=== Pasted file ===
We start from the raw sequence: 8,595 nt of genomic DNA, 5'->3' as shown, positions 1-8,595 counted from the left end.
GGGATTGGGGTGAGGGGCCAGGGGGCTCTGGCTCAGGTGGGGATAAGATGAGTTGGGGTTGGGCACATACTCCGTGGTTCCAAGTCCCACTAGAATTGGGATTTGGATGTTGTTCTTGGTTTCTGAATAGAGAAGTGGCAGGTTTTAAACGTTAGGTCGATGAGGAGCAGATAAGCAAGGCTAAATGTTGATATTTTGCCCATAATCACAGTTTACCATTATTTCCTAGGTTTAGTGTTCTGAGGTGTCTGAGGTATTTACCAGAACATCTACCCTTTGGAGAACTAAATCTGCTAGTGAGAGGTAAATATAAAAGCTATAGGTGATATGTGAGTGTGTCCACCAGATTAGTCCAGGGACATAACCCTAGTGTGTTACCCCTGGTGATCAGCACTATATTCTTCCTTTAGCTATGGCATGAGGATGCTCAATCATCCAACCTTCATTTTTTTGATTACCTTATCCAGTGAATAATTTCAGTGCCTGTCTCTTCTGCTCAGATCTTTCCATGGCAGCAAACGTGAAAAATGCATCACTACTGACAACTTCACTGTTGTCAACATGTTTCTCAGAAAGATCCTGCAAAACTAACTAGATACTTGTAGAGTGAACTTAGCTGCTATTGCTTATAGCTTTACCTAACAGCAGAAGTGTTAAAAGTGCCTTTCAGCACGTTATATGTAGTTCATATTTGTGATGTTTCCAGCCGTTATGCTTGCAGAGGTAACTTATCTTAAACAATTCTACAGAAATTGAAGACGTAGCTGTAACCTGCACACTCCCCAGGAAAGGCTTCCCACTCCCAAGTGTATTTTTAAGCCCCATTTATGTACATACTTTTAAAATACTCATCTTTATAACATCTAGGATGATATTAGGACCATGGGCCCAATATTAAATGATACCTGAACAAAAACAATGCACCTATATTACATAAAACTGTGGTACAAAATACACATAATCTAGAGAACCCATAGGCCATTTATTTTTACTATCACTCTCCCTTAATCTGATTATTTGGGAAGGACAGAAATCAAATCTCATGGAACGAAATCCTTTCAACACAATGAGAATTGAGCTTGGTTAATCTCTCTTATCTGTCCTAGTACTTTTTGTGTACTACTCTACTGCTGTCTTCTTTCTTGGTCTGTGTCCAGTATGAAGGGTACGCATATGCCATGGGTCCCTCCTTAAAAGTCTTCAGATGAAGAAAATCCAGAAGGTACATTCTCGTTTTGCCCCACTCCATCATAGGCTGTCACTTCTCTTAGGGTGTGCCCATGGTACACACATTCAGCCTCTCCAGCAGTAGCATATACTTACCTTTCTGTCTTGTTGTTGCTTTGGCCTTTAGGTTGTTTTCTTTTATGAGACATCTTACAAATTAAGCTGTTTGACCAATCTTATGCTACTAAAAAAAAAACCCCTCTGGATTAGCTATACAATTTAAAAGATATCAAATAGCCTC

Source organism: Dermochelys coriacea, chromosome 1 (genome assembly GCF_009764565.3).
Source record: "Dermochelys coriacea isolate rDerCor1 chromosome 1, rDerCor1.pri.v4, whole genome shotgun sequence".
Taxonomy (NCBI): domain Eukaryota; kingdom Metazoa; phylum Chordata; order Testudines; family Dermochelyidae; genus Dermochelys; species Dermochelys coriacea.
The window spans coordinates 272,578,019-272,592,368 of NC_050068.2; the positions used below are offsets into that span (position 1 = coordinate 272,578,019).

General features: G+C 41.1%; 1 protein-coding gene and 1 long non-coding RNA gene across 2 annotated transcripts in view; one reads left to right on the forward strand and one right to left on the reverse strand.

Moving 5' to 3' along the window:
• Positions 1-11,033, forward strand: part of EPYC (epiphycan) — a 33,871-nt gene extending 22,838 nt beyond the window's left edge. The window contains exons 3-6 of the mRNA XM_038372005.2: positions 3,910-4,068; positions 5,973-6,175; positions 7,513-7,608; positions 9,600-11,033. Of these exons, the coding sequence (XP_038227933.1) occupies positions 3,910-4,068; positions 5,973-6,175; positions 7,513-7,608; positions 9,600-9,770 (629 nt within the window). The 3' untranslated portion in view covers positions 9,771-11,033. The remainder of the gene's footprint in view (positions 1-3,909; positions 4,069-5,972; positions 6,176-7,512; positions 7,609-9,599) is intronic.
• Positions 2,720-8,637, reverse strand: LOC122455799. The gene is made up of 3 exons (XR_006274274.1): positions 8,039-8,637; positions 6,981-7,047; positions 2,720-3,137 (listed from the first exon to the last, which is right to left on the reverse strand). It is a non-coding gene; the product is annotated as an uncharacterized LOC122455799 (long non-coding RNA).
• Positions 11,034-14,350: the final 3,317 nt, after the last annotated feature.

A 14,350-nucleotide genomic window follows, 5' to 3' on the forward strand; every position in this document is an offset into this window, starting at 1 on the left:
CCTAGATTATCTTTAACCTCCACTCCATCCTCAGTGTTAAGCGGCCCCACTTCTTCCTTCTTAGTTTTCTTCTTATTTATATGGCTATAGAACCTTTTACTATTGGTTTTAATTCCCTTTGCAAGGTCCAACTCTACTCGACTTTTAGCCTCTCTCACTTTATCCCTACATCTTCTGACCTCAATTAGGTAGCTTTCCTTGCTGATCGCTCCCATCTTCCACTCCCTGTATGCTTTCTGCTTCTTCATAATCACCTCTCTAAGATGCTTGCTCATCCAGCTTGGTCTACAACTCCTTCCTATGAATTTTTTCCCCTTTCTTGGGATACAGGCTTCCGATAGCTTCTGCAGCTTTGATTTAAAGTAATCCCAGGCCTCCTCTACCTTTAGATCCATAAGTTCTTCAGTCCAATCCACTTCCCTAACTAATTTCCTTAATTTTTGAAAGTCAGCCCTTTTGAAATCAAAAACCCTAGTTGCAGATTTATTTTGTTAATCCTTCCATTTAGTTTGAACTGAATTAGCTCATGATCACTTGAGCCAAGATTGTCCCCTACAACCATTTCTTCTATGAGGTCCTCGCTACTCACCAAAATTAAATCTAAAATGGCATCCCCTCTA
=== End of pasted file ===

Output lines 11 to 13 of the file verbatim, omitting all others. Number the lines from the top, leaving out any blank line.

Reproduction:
• Positions 11,034-14,350: the final 3,317 nt, after the last annotated feature.

A 14,350-nucleotide genomic window follows, 5' to 3' on the forward strand; every position in this document is an offset into this window, starting at 1 on the left:
CCTAGATTATCTTTAACCTCCACTCCATCCTCAGTGTTAAGCGGCCCCACTTCTTCCTTCTTAGTTTTCTTCTTATTTATATGGCTATAGAACCTTTTACTATTGGTTTTAATTCCCTTTGCAAGGTCCAACTCTACTCGACTTTTAGCCTCTCTCACTTTATCCCTACATCTTCTGACCTCAATTAGGTAGCTTTCCTTGCTGATCGCTCCCATCTTCCACTCCCTGTATGCTTTCTGCTTCTTCATAATCACCTCTCTAAGATGCTTGCTCATCCAGCTTGGTCTACAACTCCTTCCTATGAATTTTTTCCCCTTTCTTGGGATACAGGCTTCCGATAGCTTCTGCAGCTTTGATTTAAAGTAATCCCAGGCCTCCTCTACCTTTAGATCCATAAGTTCTTCAGTCCAATCCACTTCCCTAACTAATTTCCTTAATTTTTGAAAGTCAGCCCTTTTGAAATCAAAAACCCTAGTTGCAGATTTATTTTGTTAATCCTTCCATTTAGTTTGAACTGAATTAGCTCATGATCACTTGAGCCAAGATTGTCCCCTACAACCATTTCTTCTATGAGGTCCTCGCTACTCACCAAAATTAAATCTAAAATGGCATCCCCTCTA